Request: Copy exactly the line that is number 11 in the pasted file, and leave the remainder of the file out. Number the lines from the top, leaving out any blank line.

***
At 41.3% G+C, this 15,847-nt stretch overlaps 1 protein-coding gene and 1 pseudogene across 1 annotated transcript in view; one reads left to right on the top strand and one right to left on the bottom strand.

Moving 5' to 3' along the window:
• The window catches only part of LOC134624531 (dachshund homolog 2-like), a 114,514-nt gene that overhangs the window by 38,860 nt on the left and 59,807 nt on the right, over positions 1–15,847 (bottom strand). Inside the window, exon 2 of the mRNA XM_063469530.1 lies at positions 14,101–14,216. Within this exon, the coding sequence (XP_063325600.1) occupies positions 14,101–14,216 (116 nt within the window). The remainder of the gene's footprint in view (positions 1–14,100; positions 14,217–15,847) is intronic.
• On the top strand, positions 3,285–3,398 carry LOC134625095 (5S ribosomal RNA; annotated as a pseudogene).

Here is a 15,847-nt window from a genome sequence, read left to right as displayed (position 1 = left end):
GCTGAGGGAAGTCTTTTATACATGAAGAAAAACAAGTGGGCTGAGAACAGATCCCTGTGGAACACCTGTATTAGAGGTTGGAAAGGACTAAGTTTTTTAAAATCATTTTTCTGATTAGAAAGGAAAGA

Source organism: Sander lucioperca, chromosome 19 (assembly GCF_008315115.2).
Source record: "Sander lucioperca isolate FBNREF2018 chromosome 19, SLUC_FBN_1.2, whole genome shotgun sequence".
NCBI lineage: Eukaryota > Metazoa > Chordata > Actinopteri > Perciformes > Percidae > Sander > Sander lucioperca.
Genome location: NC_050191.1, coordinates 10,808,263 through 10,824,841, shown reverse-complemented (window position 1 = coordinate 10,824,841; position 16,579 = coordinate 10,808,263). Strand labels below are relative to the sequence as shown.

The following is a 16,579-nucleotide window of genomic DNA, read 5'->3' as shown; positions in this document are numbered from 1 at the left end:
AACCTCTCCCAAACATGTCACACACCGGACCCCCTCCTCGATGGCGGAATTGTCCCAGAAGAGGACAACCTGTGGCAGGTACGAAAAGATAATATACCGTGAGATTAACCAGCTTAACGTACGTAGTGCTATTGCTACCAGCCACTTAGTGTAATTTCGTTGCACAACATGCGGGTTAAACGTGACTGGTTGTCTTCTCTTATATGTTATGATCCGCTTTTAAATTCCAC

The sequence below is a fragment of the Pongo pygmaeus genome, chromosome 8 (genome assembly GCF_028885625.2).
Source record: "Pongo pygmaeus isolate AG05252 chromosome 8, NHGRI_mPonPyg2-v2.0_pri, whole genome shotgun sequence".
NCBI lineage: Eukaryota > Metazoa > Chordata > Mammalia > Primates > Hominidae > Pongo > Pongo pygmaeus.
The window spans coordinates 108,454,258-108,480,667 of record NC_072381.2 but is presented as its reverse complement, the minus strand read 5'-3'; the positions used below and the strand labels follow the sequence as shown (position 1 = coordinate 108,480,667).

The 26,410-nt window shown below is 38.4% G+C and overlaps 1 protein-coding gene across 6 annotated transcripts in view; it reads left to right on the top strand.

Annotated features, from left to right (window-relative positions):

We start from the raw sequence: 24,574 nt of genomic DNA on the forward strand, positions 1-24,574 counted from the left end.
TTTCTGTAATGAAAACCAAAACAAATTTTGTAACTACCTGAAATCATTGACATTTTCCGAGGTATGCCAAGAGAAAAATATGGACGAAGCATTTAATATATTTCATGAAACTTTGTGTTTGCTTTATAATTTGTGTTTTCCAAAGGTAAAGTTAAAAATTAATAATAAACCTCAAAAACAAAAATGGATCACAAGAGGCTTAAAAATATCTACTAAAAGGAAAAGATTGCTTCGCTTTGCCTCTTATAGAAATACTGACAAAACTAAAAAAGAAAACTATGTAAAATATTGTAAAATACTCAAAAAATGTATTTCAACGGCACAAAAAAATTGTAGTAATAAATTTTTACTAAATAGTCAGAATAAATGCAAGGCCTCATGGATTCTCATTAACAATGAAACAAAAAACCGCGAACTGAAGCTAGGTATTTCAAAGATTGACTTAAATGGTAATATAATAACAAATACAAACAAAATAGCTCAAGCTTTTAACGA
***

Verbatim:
The following is a 16,579-nucleotide window of genomic DNA, read 5'->3' as shown; positions in this document are numbered from 1 at the left end: